So, more than anything, libraries need to develop as learning agencies, informal learning agencies that help build a sense of identity and community. We want people to engage their imaginations or their information or ideas. We want to become a place where people discuss and debate issues as well as find resources that are going to help them build knowledge and contribute to their communities.
I liked this bit:
“One trend that I would like to see change,” says Haycock, “is that I don’t think we should be offering book clubs in libraries so much as we should be offering to train people in the community who want to have a book club: Here’s how you set it up, here’s how it works. Have a couple of people talk about their successful examples of book clubs. Tell us your demographic and we’ll give you some titles that seem to be popular with that group and some trigger questions for these books. That way, as a librarian, you’re spreading your influence. You’re demonstrating your expertise.
Our library has a “books to go” program - where we take books that we have purchased with Friends of the Library money for our monthly book club and we put them out for local book clubs to utilize after that particular book’s meeting has passed. The copies are numbered and we have a folder of discussion questions prepared that we usually cull from the publisher’s site, other book club sites or from our own databases as well as a “Books to go” bag that a book club organizer can check out for their group. The books are signed out - so there is an informal check out period - we usually just ask that the books be returned within a “reasonable” amount of time - which for book clubs we consider to be about two months - before we start making phone calls to check up on the stragglers.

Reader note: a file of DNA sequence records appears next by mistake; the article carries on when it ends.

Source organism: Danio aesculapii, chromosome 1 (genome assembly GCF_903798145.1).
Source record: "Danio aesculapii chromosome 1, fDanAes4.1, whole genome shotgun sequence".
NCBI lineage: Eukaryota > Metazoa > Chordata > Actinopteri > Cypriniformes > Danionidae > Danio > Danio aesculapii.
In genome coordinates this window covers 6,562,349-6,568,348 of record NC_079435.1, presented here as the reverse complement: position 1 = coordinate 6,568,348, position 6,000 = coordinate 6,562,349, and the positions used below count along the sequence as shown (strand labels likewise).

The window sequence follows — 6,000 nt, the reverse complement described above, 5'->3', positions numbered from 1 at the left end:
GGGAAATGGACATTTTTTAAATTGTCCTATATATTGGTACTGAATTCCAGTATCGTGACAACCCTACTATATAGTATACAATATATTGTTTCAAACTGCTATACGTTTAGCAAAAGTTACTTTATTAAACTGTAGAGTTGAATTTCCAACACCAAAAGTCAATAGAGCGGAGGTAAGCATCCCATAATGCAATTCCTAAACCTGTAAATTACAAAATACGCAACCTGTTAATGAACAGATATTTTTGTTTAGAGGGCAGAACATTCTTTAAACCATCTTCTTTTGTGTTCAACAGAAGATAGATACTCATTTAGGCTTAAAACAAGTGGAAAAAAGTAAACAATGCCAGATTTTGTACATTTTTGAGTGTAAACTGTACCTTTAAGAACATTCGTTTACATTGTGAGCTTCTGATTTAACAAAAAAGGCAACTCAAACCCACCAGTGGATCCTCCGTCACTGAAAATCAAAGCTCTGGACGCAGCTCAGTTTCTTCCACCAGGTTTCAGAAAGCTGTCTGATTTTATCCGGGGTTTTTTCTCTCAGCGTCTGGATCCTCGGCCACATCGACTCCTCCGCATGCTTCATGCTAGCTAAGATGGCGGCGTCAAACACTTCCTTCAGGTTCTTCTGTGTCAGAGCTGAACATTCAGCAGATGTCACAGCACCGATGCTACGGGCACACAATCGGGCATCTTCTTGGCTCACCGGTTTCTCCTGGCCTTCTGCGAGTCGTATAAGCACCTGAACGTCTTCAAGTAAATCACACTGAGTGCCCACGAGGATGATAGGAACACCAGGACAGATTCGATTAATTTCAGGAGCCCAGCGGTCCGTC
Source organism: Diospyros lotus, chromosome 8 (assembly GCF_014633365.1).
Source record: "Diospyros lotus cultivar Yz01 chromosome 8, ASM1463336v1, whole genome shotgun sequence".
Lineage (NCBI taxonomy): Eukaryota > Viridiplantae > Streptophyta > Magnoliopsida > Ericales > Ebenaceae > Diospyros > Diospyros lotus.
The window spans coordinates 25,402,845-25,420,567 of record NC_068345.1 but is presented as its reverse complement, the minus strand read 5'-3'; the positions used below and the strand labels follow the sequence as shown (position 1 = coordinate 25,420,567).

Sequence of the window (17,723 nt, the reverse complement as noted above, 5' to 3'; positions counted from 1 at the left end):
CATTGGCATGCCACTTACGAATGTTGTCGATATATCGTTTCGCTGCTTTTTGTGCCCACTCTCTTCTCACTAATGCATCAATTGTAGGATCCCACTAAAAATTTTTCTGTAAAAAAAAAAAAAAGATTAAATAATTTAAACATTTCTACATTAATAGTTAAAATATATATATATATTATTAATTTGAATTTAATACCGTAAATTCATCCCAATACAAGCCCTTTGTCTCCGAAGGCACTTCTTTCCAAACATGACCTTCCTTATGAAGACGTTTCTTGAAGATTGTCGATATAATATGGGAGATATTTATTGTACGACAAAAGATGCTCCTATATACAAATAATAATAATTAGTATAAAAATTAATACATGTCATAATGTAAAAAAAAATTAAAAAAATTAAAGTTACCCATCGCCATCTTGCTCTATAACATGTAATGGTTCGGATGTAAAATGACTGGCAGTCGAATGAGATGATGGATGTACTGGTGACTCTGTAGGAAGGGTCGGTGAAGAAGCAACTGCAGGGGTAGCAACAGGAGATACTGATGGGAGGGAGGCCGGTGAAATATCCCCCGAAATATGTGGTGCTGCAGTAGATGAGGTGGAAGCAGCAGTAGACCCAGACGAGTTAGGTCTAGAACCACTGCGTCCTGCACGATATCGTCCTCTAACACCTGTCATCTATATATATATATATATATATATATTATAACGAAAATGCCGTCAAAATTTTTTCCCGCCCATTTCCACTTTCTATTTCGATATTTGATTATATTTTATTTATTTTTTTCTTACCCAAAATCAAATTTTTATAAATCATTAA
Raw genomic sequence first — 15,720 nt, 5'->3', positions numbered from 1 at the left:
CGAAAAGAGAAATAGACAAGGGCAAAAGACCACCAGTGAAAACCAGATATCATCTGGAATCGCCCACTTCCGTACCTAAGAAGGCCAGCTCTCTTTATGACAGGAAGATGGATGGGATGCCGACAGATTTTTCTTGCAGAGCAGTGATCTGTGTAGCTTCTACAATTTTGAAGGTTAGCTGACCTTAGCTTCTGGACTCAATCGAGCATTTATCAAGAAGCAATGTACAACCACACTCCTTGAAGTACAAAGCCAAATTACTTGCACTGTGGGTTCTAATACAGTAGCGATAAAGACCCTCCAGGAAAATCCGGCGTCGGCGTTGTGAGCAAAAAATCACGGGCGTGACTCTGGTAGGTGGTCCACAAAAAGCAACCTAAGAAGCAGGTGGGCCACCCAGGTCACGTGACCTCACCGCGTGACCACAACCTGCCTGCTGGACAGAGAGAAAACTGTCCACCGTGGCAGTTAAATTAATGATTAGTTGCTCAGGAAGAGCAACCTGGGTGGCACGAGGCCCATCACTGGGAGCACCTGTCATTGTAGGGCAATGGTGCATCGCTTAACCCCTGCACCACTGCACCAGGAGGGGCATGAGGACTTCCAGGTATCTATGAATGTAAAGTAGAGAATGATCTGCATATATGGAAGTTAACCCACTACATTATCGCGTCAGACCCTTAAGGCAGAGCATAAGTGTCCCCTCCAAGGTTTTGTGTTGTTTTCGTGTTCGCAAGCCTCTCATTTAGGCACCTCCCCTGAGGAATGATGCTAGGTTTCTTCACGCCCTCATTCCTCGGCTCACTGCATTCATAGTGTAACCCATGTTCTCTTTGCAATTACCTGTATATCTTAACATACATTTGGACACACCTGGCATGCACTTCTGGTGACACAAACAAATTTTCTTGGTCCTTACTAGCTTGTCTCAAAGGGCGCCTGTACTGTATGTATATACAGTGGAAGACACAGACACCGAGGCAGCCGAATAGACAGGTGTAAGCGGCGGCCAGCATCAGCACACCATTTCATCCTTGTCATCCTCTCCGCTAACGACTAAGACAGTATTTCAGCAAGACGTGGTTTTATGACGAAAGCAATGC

I love the Books to Go bag idea. At my old library (in the same consortium), we had a lot of trouble ordering copies of books from the catalog for a nun who ran a book club in a local retirement community. This sounds like an admirable work around, and a way to get more use out of books that otherwise might be used only once.